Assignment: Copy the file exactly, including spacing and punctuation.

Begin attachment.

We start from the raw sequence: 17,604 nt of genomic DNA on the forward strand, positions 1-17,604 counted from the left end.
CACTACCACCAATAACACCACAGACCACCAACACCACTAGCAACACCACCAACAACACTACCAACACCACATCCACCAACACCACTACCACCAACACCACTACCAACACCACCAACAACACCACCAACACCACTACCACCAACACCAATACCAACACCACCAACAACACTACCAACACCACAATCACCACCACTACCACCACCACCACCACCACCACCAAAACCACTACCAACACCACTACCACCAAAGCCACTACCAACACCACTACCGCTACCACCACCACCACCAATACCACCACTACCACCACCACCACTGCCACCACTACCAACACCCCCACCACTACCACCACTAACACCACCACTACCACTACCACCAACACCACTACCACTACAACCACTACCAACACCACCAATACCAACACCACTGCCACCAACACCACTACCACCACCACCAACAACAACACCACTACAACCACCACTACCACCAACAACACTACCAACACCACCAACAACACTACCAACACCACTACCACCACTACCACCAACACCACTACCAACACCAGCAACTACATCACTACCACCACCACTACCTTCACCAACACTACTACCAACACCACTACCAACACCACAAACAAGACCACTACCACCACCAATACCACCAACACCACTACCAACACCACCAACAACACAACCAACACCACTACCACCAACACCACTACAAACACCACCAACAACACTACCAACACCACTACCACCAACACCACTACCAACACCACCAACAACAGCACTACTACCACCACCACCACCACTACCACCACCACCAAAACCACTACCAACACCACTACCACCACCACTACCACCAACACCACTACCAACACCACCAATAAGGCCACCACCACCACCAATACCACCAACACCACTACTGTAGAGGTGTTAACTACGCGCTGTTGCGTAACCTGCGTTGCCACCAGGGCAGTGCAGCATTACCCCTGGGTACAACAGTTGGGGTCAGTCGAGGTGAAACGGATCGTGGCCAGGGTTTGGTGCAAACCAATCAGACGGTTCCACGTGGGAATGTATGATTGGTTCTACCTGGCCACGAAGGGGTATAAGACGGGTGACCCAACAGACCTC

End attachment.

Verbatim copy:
We start from the raw sequence: 17,604 nt of genomic DNA on the forward strand, positions 1-17,604 counted from the left end.
CACTACCACCAATAACACCACAGACCACCAACACCACTAGCAACACCACCAACAACACTACCAACACCACATCCACCAACACCACTACCACCAACACCACTACCAACACCACCAACAACACCACCAACACCACTACCACCAACACCAATACCAACACCACCAACAACACTACCAACACCACAATCACCACCACTACCACCACCACCACCACCACCACCAAAACCACTACCAACACCACTACCACCAAAGCCACTACCAACACCACTACCGCTACCACCACCACCACCAATACCACCACTACCACCACCACCACTGCCACCACTACCAACACCCCCACCACTACCACCACTAACACCACCACTACCACTACCACCAACACCACTACCACTACAACCACTACCAACACCACCAATACCAACACCACTGCCACCAACACCACTACCACCACCACCAACAACAACACCACTACAACCACCACTACCACCAACAACACTACCAACACCACCAACAACACTACCAACACCACTACCACCACTACCACCAACACCACTACCAACACCAGCAACTACATCACTACCACCACCACTACCTTCACCAACACTACTACCAACACCACTACCAACACCACAAACAAGACCACTACCACCACCAATACCACCAACACCACTACCAACACCACCAACAACACAACCAACACCACTACCACCAACACCACTACAAACACCACCAACAACACTACCAACACCACTACCACCAACACCACTACCAACACCACCAACAACAGCACTACTACCACCACCACCACCACTACCACCACCACCAAAACCACTACCAACACCACTACCACCACCACTACCACCAACACCACTACCAACACCACCAATAAGGCCACCACCACCACCAATACCACCAACACCACTACTGTAGAGGTGTTAACTACGCGCTGTTGCGTAACCTGCGTTGCCACCAGGGCAGTGCAGCATTACCCCTGGGTACAACAGTTGGGGTCAGTCGAGGTGAAACGGATCGTGGCCAGGGTTTGGTGCAAACCAATCAGACGGTTCCACGTGGGAATGTATGATTGGTTCTACCTGGCCACGAAGGGGTATAAGACGGGTGACCCAACAGACCTC